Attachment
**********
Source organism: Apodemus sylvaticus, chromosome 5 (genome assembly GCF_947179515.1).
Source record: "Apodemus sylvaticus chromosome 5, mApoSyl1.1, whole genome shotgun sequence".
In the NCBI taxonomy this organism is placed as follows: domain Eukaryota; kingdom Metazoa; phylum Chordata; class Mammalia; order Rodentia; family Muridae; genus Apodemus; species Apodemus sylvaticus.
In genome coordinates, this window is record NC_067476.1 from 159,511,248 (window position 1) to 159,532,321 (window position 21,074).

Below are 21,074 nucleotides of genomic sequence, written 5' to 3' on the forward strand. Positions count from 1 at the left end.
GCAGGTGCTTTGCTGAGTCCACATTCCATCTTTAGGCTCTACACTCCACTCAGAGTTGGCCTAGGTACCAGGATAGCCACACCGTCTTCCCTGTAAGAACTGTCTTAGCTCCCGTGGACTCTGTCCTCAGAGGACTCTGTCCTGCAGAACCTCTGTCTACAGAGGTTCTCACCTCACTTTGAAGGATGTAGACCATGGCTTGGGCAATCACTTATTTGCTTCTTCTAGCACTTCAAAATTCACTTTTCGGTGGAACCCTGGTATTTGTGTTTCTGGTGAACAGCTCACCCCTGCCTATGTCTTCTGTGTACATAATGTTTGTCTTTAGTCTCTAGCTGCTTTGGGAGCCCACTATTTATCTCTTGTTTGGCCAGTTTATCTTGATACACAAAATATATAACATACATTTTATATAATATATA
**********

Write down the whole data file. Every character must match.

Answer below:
Source organism: Apodemus sylvaticus, chromosome 5 (genome assembly GCF_947179515.1).
Source record: "Apodemus sylvaticus chromosome 5, mApoSyl1.1, whole genome shotgun sequence".
In the NCBI taxonomy this organism is placed as follows: domain Eukaryota; kingdom Metazoa; phylum Chordata; class Mammalia; order Rodentia; family Muridae; genus Apodemus; species Apodemus sylvaticus.
In genome coordinates, this window is record NC_067476.1 from 159,511,248 (window position 1) to 159,532,321 (window position 21,074).

Below are 21,074 nucleotides of genomic sequence, written 5' to 3' on the forward strand. Positions count from 1 at the left end.
GCAGGTGCTTTGCTGAGTCCACATTCCATCTTTAGGCTCTACACTCCACTCAGAGTTGGCCTAGGTACCAGGATAGCCACACCGTCTTCCCTGTAAGAACTGTCTTAGCTCCCGTGGACTCTGTCCTCAGAGGACTCTGTCCTGCAGAACCTCTGTCTACAGAGGTTCTCACCTCACTTTGAAGGATGTAGACCATGGCTTGGGCAATCACTTATTTGCTTCTTCTAGCACTTCAAAATTCACTTTTCGGTGGAACCCTGGTATTTGTGTTTCTGGTGAACAGCTCACCCCTGCCTATGTCTTCTGTGTACATAATGTTTGTCTTTAGTCTCTAGCTGCTTTGGGAGCCCACTATTTATCTCTTGTTTGGCCAGTTTATCTTGATACACAAAATATATAACATACATTTTATATAATATATA